This one from HF goes on sale pretty often in the low $200’s and is a more substantial machine than the HF benchtop you linked to. It may not be top shelf, but I’ve read many reports that it’s very functional. Has a belt drive induction motor, has longer beds, and weighs a lot more than the benchtop.

-- Happiness is like wetting your pants...everyone can see it, but only you can feel the warmth....

View TopamaxSurvivor's profile


18270 posts in 3673 days

#12 posted 12-05-2010 06:54 AM

They use universal motors because they are CHEAP. Everyone knows cheapest is best :-))

-- Bob in WW ~ "some old things are lovely, warm still with life ... of the forgotten men who made them." - D.H. Lawrence

View Loren's profile


10390 posts in 3645 days

#13 posted 12-05-2010 11:18 PM

Jointers aren’t that complicated. There are a lot of older Craftsman
jointers available used that don’et have long beds – it’s an old
“King Seeley” design and I’m not sure if the outfeed is adjustable,
but they are cast iron and don’t take up much space. I’ve never
had one but I’ve seen plenty of shots in magazines of pro furnituremakers
who have them. You can get them cheap on Craigslist – less than
$100. You set the knives level to the outfeed table and that’s it.

Outfeed adjustment on a jointer isn’t needed that often anyway,
and only usually for special setups.

A big jointer is a tool for big work. If you don’t do big work, you
don’t need big machines.

View ChrisCarr's profile


196 posts in 2896 days

#14 posted 12-06-2010 05:05 AM

Is furniture considered “big work”?

View Loren's profile


10390 posts in 3645 days

#15 posted 12-06-2010 09:14 AM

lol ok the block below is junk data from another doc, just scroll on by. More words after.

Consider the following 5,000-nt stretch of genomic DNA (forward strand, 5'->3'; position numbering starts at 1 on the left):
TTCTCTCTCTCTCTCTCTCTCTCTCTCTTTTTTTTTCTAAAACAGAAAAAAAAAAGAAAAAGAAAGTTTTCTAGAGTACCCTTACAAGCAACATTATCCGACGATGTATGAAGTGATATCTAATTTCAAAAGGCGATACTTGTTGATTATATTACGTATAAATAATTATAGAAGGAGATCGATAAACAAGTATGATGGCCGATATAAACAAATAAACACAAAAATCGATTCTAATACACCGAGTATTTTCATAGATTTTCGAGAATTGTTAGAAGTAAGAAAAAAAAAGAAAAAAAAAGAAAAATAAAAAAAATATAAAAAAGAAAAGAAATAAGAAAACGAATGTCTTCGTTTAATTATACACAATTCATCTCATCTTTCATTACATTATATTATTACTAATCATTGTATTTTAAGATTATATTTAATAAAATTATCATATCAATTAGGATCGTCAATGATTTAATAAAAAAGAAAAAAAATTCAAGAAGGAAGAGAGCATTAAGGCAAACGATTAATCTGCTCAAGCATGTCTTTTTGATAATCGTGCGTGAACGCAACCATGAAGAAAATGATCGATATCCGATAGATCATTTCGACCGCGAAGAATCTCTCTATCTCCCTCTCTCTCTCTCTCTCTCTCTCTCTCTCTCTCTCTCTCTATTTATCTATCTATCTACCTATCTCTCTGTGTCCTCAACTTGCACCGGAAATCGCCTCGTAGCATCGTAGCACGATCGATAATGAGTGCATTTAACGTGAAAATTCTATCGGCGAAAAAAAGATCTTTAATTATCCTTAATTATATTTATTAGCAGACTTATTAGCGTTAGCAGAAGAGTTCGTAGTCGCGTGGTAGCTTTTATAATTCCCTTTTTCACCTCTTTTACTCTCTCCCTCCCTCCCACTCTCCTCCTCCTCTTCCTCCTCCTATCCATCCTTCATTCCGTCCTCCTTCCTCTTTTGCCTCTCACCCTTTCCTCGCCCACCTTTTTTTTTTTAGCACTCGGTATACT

Chairs aren’t big work generally. Some tables are, some aren’t.

Big work is milling 8 ft x 3 ft entry doors out of hardwoods. Those
8 ft. timbers are heavy and have got to be pretty straight.

Big work is an 8 ft wide, 8 ft. tall china cabinet or trophy case. People
who buy big houses with big rooms sometimes want such things.

Modest work is a china cabinet only 78” tall. Such a cabinet can
be built with modest tools of modest capacity in a modest space
without too much trouble. That 18” difference between a 78”
piece and an 96” piece may not seem like much on paper, but the
increase in weight and awkwardness put the two in completely
different categories as far as the PITA factor of virtually every aspect
of milling, assembly, and transportation of such pieces.

Most furniture you would want to build as a hobbiest just doesn’t
fall under the category of the big millwork architects sometimes ask
for. The big machines are meant for such work. I’m not saying
large capacity machines aren’t nice to have, but unless you do millwork
professionally you probably don’t need them unless your goals are to
build especially massive projects.